Engineering I like to think of engineering as the mullet of professions -- business out front, party in the back. Engineering's fun toys can have their uses as long as they don't backfire, but the most lasting and reliable perk from engineering for Mists are Synapse Springs, Mark II, which will increase your strength by 1920 for 10 seconds every minute, or an additional 320 strength on the average.
Also, engineers are able to make Reinforced Retinal Armor, goggles that are the equivalent of a starter helm for the first tier of content.
Inscription Scribes not only produce our shoulder enchant, Greater Tiger Fang Inscription, but they get a nicer one of their own, Secret Tiger Fang Inscription. As with most of other professions, the stat profit here is 320 strength.
Jewelcrafting Jewelcrafters will be able to put two Bold Serpent's Eyes in their gear, replacing Bold Primordial Rubies for a net gain of 320 strength.
Leatherworking Again, leatherworkers appear to have a slight edge on the rest, as it was at the start of Cataclysm. Fur Lining - Strength gives 500 strength to bracers, replacing Enchant Bracers - Exceptional Strength for a 330 net bonus to strength.
Tailoring Aside from producing some quality rugs that look an awful lot like pandaren, tailors gain access to Swordguard Embroidery, a cloak enchant that provides 4000 attack power over 15 seconds. According to my napkin math, given that the embroidery would be replacing Enchant Cloak - Superior Critical Strike, this would be in the ballpark of a 312 strength increase.
Historically, gathering professions have always taken a backseat to crafting professions in terms of perks. Whatever the reason for this disparity may be, if it's primary DPS stats you're looking for, stick to the crafting professions.
Skinning I guess peeling the skin off dead animals (and animal-like creatures) makes you more likely to strike critically? Regardless, Master of Anatomy will grant you 480 crit rating.
Herbalism Those that pick flowers gain the ability Lifeblood, which provides 2,880 haste for 20 seconds every 2 minutes, averaging out to 480 haste, as well as a small HoT.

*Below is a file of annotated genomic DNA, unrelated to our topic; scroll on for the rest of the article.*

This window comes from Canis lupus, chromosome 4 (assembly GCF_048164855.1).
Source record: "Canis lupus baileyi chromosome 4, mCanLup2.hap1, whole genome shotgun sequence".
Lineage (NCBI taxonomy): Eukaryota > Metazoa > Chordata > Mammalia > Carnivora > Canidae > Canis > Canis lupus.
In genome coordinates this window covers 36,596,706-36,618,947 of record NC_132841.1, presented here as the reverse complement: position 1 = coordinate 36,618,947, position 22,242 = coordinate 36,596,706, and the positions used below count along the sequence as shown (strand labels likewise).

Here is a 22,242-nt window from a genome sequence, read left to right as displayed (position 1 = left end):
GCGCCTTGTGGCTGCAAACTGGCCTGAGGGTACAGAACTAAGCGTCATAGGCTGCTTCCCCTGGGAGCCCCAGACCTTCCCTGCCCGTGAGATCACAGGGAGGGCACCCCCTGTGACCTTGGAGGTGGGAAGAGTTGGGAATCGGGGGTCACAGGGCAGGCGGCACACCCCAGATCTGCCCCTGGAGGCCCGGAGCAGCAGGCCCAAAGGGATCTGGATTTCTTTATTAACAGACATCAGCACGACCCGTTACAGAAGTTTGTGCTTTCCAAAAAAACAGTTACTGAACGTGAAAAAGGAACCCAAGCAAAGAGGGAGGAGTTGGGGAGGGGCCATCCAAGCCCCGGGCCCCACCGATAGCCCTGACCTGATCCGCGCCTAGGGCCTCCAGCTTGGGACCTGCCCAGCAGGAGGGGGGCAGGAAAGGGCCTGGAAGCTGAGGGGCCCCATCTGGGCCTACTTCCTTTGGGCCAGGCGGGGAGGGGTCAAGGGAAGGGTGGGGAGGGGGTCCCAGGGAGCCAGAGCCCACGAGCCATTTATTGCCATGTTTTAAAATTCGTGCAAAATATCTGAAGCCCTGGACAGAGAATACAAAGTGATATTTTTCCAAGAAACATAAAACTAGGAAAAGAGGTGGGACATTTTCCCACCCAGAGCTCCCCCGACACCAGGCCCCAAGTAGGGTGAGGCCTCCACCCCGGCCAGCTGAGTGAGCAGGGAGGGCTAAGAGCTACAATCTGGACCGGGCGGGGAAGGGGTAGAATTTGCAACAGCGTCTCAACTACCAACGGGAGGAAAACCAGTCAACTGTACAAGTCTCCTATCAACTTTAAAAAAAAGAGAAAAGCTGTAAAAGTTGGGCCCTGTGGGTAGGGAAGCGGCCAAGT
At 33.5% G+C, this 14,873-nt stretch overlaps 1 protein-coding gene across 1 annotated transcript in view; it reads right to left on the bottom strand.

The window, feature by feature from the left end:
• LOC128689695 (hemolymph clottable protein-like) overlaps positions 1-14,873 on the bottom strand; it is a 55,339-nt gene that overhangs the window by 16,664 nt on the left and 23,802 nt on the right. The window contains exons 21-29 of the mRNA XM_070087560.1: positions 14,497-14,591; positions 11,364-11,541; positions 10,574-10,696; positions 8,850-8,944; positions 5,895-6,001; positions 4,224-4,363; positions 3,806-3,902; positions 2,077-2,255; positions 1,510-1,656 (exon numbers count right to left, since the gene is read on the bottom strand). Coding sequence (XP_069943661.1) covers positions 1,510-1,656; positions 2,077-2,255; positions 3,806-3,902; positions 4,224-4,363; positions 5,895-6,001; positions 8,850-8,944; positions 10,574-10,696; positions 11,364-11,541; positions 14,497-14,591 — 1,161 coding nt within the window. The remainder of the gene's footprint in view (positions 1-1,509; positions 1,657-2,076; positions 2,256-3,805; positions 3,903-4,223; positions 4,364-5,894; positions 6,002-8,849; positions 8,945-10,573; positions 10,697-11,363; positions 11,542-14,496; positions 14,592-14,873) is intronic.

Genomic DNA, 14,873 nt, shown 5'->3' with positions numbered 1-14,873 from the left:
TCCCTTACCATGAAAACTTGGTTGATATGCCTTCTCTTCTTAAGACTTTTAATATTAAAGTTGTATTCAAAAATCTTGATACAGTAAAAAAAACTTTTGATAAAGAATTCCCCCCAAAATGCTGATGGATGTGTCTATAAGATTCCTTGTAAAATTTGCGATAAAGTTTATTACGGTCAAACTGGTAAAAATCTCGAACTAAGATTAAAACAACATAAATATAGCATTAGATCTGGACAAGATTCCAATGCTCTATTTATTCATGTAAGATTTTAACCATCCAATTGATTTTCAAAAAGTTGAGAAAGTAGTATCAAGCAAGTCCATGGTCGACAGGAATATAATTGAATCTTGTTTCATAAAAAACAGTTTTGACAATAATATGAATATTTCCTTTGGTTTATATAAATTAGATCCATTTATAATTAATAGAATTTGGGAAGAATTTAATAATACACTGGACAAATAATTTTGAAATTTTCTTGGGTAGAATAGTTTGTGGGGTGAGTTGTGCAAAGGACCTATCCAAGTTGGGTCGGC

Mining This noble gathering profession makes one more hardy -- Toughness increases the player's stamina by 480.
From what few stat weights we've seen thus far, it is very possible that Skinning and Herbalism could become competitive simply because of how weakly strength seems to be scaling. Similarly, blacksmithing and jewelcrafting could be worth more DPS simply because you can socket in extra crit, haste, or mastery gems, gems that have twice the budgeting for secondary stats than do primary stat gems. Time will tell if this holds out.
My own paladin is an engineer/miner at the moment, though I really want to drop mining to pick up another crafting profession at some point in the near future. In the past, I have been one of those people who likes to squeeze as much out of my setup as I can, even though I may not play on a super-competitive level.
For the beginning of the expansion, however, I think the benefit of being able to dig up some Ghost Iron and Trillium and post it for huge profits on the auction house will outweigh the DPS contribution of 320 additional strength, at least for my purposes.
What about you, readers? Any big plans for changing your character, or are you planning on leveling a paladin from scratch?
The Light and How to Swing It teaches you the ins and outs of retribution paladins, from Ret 101 and how to gem, enchant and reforge your retadin, to essential ret pally addons.